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JAMA. 1950;143(1):15-18. doi:10.1001/jama.1950.02910360017006.
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Oxycephaly consists of a group of congenital deformities resulting from a premature closure of the bony vault of the skull. The outstanding feature is a towershaped head. Developmental anomalies of other parts of the body are frequently associated. Because of the numerous ocular observations, the ophthalmologist sees many of these cases. Other names for this condition are acrocephaly, steeple skull, tower skull, turricephaly and Turmschädel. The "Quarterly Cumulative Index Medicus" uses the term acrocephaly. Oxycephaly is occasionally associated with syndactyly and is then known as acrocephelosyndactyly, or Apert's syndrome. Oxycephaly is rare. Valentin1 in 1938 reviewed the world literature and could account for only 90 cases. Over the past three years only 1 case has been detected in over 5,000 new admissions to the eye service of Dr. Walter V. Moore at the Brooklyn Eye and Ear Hospital.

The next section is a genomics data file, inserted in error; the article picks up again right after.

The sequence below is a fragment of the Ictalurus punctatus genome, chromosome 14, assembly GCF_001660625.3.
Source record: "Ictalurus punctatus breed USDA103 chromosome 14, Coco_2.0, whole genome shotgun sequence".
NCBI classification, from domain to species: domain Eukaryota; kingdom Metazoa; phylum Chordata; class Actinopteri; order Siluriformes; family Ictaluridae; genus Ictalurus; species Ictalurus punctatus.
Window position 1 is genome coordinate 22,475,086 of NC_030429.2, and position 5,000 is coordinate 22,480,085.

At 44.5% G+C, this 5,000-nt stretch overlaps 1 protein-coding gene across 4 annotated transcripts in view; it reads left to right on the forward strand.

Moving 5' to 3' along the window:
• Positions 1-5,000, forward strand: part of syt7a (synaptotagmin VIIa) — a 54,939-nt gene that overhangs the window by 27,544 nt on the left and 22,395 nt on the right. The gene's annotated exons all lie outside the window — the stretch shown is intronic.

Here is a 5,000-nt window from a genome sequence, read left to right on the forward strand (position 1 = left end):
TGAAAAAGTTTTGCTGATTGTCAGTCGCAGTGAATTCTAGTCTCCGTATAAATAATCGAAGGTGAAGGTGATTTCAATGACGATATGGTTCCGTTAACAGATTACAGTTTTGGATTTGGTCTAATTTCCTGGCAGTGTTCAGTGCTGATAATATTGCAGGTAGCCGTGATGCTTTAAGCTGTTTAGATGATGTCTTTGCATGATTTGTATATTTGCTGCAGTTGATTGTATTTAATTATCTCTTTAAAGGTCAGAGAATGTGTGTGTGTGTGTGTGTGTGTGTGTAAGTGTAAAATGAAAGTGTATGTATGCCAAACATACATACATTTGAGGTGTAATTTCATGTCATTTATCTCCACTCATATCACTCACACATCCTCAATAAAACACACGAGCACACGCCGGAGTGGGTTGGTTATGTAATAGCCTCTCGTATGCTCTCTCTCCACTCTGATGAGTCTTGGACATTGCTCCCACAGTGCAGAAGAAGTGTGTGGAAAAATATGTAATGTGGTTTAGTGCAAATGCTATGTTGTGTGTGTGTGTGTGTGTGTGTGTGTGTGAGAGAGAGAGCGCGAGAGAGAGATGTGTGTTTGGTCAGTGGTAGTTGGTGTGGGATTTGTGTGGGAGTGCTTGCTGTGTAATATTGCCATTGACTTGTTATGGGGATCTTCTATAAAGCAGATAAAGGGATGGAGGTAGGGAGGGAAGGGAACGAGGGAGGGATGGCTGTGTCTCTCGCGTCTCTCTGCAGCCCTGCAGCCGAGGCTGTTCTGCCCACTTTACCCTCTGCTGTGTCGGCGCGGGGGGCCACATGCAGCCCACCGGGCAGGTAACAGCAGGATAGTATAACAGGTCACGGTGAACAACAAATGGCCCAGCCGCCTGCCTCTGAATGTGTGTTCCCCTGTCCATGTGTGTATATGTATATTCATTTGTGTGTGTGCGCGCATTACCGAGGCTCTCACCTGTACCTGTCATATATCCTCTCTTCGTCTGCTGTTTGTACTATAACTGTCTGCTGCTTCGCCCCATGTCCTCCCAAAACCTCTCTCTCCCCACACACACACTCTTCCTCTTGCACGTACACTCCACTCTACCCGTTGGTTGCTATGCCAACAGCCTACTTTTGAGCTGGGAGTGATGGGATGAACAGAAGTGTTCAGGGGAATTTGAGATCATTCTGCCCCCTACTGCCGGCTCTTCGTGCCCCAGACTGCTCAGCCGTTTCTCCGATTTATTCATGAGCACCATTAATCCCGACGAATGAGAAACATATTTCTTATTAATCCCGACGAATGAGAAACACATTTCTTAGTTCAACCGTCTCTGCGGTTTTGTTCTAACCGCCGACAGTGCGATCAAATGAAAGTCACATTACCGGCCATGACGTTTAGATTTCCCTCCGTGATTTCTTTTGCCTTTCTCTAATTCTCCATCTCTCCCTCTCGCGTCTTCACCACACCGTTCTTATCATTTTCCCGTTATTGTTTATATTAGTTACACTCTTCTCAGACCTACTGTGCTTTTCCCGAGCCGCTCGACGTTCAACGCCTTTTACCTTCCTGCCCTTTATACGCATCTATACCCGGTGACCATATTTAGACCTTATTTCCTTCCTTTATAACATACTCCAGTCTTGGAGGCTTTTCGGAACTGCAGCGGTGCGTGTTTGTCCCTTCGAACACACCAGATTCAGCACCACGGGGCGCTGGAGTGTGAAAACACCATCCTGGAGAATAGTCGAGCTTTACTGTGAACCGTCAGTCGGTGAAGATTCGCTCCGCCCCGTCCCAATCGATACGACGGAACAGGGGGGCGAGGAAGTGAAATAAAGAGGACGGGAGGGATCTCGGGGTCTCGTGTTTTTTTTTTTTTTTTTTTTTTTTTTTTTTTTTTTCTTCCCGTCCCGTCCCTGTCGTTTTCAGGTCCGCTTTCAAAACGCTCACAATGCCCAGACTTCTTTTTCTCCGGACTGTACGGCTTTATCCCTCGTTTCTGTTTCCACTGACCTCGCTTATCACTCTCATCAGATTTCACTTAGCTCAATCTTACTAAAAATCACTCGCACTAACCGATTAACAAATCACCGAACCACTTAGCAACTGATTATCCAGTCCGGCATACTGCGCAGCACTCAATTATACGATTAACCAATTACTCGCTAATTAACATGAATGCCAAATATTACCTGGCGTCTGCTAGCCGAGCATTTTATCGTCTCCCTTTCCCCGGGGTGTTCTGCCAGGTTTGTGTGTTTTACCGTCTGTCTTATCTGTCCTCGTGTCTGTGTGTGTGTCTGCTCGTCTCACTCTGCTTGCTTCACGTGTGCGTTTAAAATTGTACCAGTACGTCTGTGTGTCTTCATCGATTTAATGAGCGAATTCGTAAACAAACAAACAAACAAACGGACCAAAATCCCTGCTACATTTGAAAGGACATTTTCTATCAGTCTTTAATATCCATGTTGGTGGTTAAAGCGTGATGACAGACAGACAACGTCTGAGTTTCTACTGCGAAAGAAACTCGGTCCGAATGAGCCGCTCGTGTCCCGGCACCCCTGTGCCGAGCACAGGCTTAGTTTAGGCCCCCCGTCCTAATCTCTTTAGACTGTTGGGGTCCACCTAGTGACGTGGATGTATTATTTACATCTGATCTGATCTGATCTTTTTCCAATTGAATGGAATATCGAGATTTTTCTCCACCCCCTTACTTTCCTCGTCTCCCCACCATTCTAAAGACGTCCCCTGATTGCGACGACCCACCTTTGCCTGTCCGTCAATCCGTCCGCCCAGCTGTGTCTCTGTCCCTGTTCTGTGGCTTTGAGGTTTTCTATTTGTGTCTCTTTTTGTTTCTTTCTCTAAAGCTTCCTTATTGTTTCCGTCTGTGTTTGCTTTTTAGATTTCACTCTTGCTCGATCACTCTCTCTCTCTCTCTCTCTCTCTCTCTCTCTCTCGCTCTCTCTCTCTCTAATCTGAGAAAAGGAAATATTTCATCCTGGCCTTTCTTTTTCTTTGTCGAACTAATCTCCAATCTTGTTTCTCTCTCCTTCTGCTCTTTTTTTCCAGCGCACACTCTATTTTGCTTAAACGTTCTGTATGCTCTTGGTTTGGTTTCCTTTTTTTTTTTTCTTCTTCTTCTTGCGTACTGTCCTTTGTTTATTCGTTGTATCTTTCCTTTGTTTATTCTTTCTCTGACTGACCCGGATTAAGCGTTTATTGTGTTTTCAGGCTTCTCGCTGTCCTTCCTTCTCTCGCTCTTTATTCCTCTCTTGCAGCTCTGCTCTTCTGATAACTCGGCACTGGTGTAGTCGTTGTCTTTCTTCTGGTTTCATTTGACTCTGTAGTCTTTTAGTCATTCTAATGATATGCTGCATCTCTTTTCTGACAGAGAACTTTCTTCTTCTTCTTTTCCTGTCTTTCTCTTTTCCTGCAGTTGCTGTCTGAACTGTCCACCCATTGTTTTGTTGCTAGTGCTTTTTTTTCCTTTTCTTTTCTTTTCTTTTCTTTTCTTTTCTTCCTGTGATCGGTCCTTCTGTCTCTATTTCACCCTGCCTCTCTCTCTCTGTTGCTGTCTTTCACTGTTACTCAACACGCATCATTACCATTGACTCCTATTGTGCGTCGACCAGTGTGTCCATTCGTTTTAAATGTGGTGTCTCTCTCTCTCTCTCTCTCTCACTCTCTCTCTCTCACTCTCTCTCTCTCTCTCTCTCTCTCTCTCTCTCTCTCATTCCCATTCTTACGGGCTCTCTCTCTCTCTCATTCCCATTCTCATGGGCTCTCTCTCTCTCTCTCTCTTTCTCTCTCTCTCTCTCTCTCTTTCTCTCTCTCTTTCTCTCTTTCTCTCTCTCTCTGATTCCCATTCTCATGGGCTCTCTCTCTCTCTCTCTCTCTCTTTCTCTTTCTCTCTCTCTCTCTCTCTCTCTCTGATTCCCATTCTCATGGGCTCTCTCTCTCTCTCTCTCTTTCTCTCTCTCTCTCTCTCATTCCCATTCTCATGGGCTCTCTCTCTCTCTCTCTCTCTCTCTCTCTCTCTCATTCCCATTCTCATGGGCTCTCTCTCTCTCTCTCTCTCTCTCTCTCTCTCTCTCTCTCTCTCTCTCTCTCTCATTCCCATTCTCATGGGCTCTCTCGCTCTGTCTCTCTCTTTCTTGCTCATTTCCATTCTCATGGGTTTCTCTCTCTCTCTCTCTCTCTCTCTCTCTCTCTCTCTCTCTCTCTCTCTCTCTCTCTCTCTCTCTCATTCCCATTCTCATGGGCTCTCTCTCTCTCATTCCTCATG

Skull.—  The changes in the skull represent the


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